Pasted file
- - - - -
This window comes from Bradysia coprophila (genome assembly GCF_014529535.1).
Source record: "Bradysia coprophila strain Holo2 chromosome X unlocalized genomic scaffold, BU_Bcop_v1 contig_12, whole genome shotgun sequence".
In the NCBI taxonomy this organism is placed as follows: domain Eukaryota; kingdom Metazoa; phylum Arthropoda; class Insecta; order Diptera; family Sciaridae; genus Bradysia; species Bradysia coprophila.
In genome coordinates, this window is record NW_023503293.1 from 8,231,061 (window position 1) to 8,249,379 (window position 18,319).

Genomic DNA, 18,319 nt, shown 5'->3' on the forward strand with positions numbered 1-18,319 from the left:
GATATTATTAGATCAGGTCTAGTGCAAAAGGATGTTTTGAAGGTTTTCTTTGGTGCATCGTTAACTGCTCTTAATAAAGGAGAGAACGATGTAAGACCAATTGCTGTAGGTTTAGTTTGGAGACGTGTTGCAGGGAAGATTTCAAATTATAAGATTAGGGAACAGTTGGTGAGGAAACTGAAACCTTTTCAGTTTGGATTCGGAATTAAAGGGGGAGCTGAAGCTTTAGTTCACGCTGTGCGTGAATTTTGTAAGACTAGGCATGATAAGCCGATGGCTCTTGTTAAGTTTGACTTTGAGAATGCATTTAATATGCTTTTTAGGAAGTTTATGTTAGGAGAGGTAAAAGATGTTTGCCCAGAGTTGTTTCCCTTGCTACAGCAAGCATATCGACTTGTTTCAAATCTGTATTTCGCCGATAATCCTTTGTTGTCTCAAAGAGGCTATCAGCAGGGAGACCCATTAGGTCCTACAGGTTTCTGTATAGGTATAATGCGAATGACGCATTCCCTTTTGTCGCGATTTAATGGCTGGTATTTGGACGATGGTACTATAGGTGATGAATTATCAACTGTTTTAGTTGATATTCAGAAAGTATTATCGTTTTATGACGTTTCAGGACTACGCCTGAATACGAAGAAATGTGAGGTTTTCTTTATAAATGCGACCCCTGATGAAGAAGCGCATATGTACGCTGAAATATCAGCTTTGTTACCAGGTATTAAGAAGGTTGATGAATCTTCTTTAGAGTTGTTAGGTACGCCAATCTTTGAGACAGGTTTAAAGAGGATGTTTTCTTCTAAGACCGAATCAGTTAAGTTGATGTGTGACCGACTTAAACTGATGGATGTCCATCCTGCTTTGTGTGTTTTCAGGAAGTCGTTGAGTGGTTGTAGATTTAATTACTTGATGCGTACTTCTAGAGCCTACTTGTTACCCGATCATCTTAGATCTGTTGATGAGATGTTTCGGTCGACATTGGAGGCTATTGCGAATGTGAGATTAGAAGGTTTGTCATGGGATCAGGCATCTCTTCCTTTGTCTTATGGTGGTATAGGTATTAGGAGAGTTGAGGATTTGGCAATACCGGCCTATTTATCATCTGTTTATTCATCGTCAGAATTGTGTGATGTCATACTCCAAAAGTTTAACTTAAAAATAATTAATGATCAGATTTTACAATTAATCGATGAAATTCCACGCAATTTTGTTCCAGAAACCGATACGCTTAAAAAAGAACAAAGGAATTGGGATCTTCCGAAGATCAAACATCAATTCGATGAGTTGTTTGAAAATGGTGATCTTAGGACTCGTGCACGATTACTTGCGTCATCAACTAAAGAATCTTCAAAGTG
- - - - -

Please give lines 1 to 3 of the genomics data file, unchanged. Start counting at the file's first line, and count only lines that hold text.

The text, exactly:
This window comes from Bradysia coprophila (genome assembly GCF_014529535.1).
Source record: "Bradysia coprophila strain Holo2 chromosome X unlocalized genomic scaffold, BU_Bcop_v1 contig_12, whole genome shotgun sequence".
In the NCBI taxonomy this organism is placed as follows: domain Eukaryota; kingdom Metazoa; phylum Arthropoda; class Insecta; order Diptera; family Sciaridae; genus Bradysia; species Bradysia coprophila.